Sunday, September 06, 2009

Time to Whip out the Clue Bat

After watching this lady, who (as Morgan said) nailed it, a youtube link to this woman came up, and I watched it.

She asks if the congressman really thought that a public option was the only way we can "keep these insurance companies honest".

The congressman answers
I think first of all we have to end the monopoly that the insurance companies have ... in our country.
Stop right there. I hear this all the time. But look ... insurance companies is plural. It's plural to the tune of 1,300 companies. How, I ask, does that qualify as a "monopoly"? Mono -- one. 1,300. "Why do you keep using that word? I do not think it means what you think it means." So that's a straw man. One that people evidently buy, though.
I want doctors, nurses, and patients making medical decisions, not insurance companies.
Ok, nice thought. That sounds great. Hold that thought.
Insurance companies attempt to ration care every day if you will, by denying claims people otherwise should be covered for.
Well ... first of all, technically, no. They are denying payment for certain medical procedures. If you can come up with the money, or if you have enough family and friends to take up a collection to help you pay for it ... you can go get it done. And whether or not that procedure should be paid for is subjective and probably based on the contract you have with your insurance company. And governments, when they get involved in health insurance and health care, tend to forbid you from paying for health care yourself. It makes them look bad, and ultimately, these people are really about deciding what's "fair". To them, it's not "fair" that you have more money.
We're gonna change that system, and we're gonna, by creating this health insurance exchange, we're gonna give consumers much more power and choice in choosing their health care plans, and again, providing transparency and competition in the process, taking away that monopoly power from insurance companies.
There's that word again.

How is that going to work?

How about this? Repeal the laws that don't allow people to buy insurance across state lines so that these insurance 1,300 companies actually have to compete with each other. I heard a lady from California say she has a choice of 6 insurance companies due to laws restricting competition.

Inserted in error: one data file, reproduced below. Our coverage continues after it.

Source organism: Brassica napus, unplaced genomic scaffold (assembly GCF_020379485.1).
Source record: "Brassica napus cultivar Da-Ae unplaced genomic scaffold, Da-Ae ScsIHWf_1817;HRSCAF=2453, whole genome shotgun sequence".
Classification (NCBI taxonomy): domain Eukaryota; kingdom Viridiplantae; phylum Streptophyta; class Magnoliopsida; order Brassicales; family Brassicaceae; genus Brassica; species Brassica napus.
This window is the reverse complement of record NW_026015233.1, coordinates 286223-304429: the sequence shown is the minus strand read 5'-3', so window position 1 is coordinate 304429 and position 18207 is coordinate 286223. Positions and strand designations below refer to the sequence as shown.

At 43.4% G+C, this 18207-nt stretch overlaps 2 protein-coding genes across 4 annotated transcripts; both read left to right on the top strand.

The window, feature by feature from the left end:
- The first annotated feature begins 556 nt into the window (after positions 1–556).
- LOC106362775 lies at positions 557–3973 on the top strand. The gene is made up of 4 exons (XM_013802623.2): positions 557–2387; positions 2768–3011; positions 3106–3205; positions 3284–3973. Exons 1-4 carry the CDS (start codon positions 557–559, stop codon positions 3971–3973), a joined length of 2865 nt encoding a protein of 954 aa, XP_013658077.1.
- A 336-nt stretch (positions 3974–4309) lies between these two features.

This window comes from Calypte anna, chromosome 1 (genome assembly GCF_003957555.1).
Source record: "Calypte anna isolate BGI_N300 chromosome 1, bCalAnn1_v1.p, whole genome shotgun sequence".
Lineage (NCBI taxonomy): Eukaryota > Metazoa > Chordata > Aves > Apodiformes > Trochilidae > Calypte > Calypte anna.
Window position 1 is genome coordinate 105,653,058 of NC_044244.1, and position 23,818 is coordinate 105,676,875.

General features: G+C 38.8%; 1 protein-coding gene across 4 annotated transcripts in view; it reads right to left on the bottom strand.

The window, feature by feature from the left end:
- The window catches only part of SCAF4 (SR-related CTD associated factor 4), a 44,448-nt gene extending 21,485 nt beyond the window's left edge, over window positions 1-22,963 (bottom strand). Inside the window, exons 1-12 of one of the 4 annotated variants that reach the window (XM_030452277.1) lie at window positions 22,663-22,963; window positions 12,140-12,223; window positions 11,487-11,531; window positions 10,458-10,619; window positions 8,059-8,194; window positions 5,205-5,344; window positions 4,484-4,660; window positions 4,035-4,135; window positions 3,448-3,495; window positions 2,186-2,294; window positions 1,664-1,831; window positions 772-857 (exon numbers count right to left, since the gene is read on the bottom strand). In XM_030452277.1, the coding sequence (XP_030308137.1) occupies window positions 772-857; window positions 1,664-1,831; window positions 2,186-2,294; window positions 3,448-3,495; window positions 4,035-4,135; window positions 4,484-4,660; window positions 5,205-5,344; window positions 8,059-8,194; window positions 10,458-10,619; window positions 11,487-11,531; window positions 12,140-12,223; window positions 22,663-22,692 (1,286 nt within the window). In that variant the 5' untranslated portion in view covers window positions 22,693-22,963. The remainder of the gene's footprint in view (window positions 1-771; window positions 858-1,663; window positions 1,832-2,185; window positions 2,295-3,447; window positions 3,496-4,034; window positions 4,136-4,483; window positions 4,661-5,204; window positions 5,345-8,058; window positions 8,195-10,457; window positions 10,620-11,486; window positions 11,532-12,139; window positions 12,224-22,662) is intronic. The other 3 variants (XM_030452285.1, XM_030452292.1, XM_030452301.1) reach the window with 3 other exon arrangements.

A "public option" merely adds a government, "Post Office" version of a health insurance company, and it involves government in something it should not be involved in. As I've said before, it is an inherent conflict of interest when a competitor makes and enforces the rules. And in the end, just like a private insurance company, the Government Option will have to decide which claims to pay and which ones not to. Let me repeat that. Government. Making. Decisions. How's that Cash for Clunkers money comin' out? Good damned thing that's not heart surgery they're waiting on.

If a private insurance company behaves unfairly and it has to compete with other insurance companies, people will stop using that insurance company. It has something to lose. Government has nothing to lose. To "fix" problems it will simply demand more and more taxpayer money, while politicians add layer upon layer of tangled laws so that they can say they're "doing something". And all an insurance exchange does is add a government middle man demanding payment for whatever it deems should be provided, driving costs up, not down.

Plus, ultimately, we all know that this is just a foot in the door to moving to a single-payer government health-insurance, health care system that will be a real monopoly. Run by the government.

But then this woman, the one who asked the question in the first place, jumps in and has this bit of "wisdom" ...
The difference between opponents and proponents of health care reform ... we are ... worried about our neighbor. We're worried about the health and the welfare of people around us. And the opponents, are worried about themselves, and about the bottom line. And to me it's been like the most striking difference, and I personally think it's the saddest.
How about this, your smug highness? To me, proponents are all about appearing to be morally superior and beating their chests about what they intend vs the opponents, who realize that despite what you intend, the social cons of going down that path outweigh the pros.

We don't hold a sexy position that'll get us pats on our heads, which is why it's much harder to get people to listen to us and see where we're coming from.

We realize that when you remove financial incentive from the consumer so he is insulated from it, and demand service from the producer, demand for services will go up and one of two things will happen.

Either the price will rise, or services will become scarce. The demand/supply ratio will skyrocket. One of those two things has to happen.

It's happened in Canada. It's happened in Germany. It's happened in England. I'm sure it's happened in Cuba. And it will happen here, too.

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